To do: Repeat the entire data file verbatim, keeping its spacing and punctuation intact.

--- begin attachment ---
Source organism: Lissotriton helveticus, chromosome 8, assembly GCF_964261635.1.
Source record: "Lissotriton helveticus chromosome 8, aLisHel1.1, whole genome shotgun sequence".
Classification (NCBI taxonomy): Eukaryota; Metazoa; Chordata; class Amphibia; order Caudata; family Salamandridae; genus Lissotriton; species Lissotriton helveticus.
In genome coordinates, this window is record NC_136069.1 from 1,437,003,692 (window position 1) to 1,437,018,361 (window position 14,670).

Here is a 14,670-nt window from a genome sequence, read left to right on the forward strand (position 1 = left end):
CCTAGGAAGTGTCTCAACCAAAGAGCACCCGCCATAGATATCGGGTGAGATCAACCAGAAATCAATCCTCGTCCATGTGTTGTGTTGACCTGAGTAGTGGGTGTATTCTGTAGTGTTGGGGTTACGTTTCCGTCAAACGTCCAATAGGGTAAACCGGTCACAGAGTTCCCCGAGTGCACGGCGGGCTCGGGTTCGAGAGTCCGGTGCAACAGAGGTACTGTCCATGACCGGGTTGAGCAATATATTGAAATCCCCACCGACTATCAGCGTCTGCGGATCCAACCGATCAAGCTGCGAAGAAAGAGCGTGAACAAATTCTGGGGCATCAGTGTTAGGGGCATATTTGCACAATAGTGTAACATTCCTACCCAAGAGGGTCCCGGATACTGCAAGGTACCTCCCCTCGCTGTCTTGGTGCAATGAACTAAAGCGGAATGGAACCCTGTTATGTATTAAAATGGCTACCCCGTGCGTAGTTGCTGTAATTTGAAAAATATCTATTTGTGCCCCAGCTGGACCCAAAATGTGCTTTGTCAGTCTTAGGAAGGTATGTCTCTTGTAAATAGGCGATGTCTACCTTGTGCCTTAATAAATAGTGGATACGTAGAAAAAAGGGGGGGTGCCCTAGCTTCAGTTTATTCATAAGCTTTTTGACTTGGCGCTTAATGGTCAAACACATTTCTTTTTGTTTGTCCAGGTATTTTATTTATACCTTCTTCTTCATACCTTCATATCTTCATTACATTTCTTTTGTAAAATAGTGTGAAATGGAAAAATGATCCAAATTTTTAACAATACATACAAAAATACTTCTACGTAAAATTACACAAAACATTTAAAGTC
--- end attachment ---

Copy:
Source organism: Lissotriton helveticus, chromosome 8, assembly GCF_964261635.1.
Source record: "Lissotriton helveticus chromosome 8, aLisHel1.1, whole genome shotgun sequence".
Classification (NCBI taxonomy): Eukaryota; Metazoa; Chordata; class Amphibia; order Caudata; family Salamandridae; genus Lissotriton; species Lissotriton helveticus.
In genome coordinates, this window is record NC_136069.1 from 1,437,003,692 (window position 1) to 1,437,018,361 (window position 14,670).

Here is a 14,670-nt window from a genome sequence, read left to right on the forward strand (position 1 = left end):
CCTAGGAAGTGTCTCAACCAAAGAGCACCCGCCATAGATATCGGGTGAGATCAACCAGAAATCAATCCTCGTCCATGTGTTGTGTTGACCTGAGTAGTGGGTGTATTCTGTAGTGTTGGGGTTACGTTTCCGTCAAACGTCCAATAGGGTAAACCGGTCACAGAGTTCCCCGAGTGCACGGCGGGCTCGGGTTCGAGAGTCCGGTGCAACAGAGGTACTGTCCATGACCGGGTTGAGCAATATATTGAAATCCCCACCGACTATCAGCGTCTGCGGATCCAACCGATCAAGCTGCGAAGAAAGAGCGTGAACAAATTCTGGGGCATCAGTGTTAGGGGCATATTTGCACAATAGTGTAACATTCCTACCCAAGAGGGTCCCGGATACTGCAAGGTACCTCCCCTCGCTGTCTTGGTGCAATGAACTAAAGCGGAATGGAACCCTGTTATGTATTAAAATGGCTACCCCGTGCGTAGTTGCTGTAATTTGAAAAATATCTATTTGTGCCCCAGCTGGACCCAAAATGTGCTTTGTCAGTCTTAGGAAGGTATGTCTCTTGTAAATAGGCGATGTCTACCTTGTGCCTTAATAAATAGTGGATACGTAGAAAAAAGGGGGGGTGCCCTAGCTTCAGTTTATTCATAAGCTTTTTGACTTGGCGCTTAATGGTCAAACACATTTCTTTTTGTTTGTCCAGGTATTTTATTTATACCTTCTTCTTCATACCTTCATATCTTCATTACATTTCTTTTGTAAAATAGTGTGAAATGGAAAAATGATCCAAATTTTTAACAATACATACAAAAATACTTCTACGTAAAATTACACAAAACATTTAAAGTC